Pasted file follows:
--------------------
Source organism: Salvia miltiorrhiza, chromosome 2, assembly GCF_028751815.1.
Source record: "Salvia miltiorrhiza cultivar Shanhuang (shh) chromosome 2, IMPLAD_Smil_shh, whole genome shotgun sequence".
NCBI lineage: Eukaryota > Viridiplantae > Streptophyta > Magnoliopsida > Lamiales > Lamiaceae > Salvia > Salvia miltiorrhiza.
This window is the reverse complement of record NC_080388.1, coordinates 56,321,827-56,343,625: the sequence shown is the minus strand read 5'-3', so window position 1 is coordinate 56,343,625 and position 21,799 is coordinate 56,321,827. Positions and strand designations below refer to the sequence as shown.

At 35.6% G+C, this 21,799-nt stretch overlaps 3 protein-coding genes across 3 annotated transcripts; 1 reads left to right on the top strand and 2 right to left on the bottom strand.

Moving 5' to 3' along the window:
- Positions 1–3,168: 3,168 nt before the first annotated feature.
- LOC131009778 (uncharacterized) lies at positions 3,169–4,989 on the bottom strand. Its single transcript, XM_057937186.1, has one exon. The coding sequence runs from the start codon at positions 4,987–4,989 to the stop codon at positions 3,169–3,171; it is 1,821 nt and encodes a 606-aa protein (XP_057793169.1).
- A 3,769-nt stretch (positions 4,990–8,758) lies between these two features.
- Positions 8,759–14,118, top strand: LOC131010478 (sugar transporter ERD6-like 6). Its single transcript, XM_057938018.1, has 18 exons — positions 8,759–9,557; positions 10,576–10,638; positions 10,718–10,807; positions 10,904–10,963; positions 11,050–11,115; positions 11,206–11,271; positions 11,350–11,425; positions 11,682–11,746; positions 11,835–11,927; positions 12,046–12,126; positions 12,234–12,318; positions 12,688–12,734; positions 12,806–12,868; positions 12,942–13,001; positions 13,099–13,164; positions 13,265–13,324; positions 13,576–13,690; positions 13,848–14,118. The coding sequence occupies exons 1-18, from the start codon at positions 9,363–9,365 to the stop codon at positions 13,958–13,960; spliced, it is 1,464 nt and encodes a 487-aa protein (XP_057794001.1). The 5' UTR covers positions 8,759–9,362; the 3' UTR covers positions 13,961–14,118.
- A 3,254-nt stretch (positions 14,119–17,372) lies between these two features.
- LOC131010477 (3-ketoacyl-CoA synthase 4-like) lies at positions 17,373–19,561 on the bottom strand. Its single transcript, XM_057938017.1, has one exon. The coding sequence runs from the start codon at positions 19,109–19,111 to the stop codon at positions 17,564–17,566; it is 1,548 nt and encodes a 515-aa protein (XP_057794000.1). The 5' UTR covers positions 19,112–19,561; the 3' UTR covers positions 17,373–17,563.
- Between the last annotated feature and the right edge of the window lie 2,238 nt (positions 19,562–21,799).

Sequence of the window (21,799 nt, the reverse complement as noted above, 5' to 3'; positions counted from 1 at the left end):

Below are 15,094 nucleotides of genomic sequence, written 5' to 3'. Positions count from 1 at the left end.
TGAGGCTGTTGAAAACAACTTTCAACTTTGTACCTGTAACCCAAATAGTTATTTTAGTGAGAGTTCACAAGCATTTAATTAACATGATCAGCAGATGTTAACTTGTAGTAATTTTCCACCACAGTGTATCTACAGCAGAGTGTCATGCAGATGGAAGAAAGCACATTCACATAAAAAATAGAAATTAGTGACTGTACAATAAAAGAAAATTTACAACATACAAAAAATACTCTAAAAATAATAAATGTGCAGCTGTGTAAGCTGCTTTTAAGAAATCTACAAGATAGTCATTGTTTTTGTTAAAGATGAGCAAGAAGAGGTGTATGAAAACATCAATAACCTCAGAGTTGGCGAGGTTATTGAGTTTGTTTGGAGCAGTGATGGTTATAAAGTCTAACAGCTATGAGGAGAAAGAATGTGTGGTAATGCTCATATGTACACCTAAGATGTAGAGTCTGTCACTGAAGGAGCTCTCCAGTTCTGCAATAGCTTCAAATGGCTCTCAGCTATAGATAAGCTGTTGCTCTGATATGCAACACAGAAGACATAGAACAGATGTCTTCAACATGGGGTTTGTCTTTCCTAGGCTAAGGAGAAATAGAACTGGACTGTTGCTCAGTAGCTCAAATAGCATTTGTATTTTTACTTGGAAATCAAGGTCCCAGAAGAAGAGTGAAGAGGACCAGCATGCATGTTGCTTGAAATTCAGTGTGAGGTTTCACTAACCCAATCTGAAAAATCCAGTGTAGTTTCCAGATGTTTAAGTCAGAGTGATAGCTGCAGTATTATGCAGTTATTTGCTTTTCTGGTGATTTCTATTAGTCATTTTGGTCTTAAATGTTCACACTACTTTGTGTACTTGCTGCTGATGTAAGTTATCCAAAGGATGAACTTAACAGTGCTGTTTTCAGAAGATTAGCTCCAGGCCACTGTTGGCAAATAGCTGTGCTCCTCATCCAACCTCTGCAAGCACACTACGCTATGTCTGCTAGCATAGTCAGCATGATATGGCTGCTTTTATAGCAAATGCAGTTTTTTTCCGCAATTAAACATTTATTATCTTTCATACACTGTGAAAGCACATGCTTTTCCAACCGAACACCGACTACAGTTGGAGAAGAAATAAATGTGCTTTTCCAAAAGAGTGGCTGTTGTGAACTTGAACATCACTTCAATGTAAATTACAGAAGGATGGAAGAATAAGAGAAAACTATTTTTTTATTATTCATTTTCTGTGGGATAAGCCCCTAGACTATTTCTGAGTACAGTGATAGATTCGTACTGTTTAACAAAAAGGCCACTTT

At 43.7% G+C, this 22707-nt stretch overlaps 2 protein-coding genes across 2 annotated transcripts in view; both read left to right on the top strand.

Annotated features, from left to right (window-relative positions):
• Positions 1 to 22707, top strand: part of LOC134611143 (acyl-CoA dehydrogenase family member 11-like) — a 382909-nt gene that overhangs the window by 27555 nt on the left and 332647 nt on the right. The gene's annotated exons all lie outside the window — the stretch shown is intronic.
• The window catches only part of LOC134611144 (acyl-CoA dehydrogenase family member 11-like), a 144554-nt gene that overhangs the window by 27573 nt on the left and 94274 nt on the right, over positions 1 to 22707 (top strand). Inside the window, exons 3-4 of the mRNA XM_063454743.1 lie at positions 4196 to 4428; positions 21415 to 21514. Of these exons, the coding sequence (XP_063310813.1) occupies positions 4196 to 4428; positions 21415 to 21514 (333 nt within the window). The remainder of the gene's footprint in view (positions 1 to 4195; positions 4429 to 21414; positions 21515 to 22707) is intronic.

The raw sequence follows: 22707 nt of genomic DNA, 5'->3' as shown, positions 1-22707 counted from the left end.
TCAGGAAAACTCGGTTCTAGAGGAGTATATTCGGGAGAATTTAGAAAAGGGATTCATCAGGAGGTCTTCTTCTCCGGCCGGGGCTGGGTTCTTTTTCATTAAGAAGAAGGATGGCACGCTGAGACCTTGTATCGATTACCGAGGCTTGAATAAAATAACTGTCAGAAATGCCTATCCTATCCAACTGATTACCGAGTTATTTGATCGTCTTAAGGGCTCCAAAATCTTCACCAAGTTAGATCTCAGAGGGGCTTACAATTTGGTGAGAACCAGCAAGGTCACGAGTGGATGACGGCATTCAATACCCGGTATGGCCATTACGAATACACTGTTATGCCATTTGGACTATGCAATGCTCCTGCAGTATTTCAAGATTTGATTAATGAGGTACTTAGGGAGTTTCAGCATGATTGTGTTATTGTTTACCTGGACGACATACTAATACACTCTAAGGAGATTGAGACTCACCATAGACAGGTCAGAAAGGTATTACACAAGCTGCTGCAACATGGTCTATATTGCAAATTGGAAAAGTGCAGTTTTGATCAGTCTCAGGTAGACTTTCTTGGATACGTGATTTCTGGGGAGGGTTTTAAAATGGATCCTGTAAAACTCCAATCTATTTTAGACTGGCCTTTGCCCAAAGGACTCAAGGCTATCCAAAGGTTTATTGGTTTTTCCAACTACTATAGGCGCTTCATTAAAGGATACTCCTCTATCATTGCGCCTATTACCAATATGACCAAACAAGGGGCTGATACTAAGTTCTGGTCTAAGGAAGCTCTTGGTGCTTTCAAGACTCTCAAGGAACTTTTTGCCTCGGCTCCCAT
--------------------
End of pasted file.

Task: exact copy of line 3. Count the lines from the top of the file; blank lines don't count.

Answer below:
NCBI lineage: Eukaryota > Viridiplantae > Streptophyta > Magnoliopsida > Lamiales > Lamiaceae > Salvia > Salvia miltiorrhiza.